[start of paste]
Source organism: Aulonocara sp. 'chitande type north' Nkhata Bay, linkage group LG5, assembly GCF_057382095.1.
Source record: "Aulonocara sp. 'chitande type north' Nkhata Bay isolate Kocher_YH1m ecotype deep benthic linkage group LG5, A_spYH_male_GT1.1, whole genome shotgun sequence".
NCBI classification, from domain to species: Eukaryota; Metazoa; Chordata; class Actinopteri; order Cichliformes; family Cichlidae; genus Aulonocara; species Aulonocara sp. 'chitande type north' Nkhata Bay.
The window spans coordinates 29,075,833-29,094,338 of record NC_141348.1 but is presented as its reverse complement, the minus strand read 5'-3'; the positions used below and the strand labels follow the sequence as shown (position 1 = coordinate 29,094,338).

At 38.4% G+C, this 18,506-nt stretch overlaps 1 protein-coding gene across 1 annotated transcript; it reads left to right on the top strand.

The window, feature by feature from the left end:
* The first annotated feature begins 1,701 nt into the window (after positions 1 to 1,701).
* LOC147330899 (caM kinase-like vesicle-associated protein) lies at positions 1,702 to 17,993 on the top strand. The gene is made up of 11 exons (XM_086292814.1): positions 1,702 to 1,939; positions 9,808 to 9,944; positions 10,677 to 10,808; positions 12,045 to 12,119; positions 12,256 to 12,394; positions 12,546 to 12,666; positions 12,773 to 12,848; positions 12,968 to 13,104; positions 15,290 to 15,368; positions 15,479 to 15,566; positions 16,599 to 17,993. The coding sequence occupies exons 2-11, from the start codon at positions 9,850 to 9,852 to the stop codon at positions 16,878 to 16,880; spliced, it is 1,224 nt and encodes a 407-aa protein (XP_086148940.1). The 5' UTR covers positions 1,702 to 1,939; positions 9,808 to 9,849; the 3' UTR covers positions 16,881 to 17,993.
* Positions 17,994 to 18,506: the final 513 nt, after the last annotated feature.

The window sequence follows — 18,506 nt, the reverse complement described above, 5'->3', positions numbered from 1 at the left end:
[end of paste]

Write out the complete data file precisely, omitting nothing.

Source organism: Aulonocara sp. 'chitande type north' Nkhata Bay, linkage group LG5, assembly GCF_057382095.1.
Source record: "Aulonocara sp. 'chitande type north' Nkhata Bay isolate Kocher_YH1m ecotype deep benthic linkage group LG5, A_spYH_male_GT1.1, whole genome shotgun sequence".
NCBI classification, from domain to species: Eukaryota; Metazoa; Chordata; class Actinopteri; order Cichliformes; family Cichlidae; genus Aulonocara; species Aulonocara sp. 'chitande type north' Nkhata Bay.
The window spans coordinates 29,075,833-29,094,338 of record NC_141348.1 but is presented as its reverse complement, the minus strand read 5'-3'; the positions used below and the strand labels follow the sequence as shown (position 1 = coordinate 29,094,338).

At 38.4% G+C, this 18,506-nt stretch overlaps 1 protein-coding gene across 1 annotated transcript; it reads left to right on the top strand.

The window, feature by feature from the left end:
* The first annotated feature begins 1,701 nt into the window (after positions 1 to 1,701).
* LOC147330899 (caM kinase-like vesicle-associated protein) lies at positions 1,702 to 17,993 on the top strand. The gene is made up of 11 exons (XM_086292814.1): positions 1,702 to 1,939; positions 9,808 to 9,944; positions 10,677 to 10,808; positions 12,045 to 12,119; positions 12,256 to 12,394; positions 12,546 to 12,666; positions 12,773 to 12,848; positions 12,968 to 13,104; positions 15,290 to 15,368; positions 15,479 to 15,566; positions 16,599 to 17,993. The coding sequence occupies exons 2-11, from the start codon at positions 9,850 to 9,852 to the stop codon at positions 16,878 to 16,880; spliced, it is 1,224 nt and encodes a 407-aa protein (XP_086148940.1). The 5' UTR covers positions 1,702 to 1,939; positions 9,808 to 9,849; the 3' UTR covers positions 16,881 to 17,993.
* Positions 17,994 to 18,506: the final 513 nt, after the last annotated feature.

The window sequence follows — 18,506 nt, the reverse complement described above, 5'->3', positions numbered from 1 at the left end: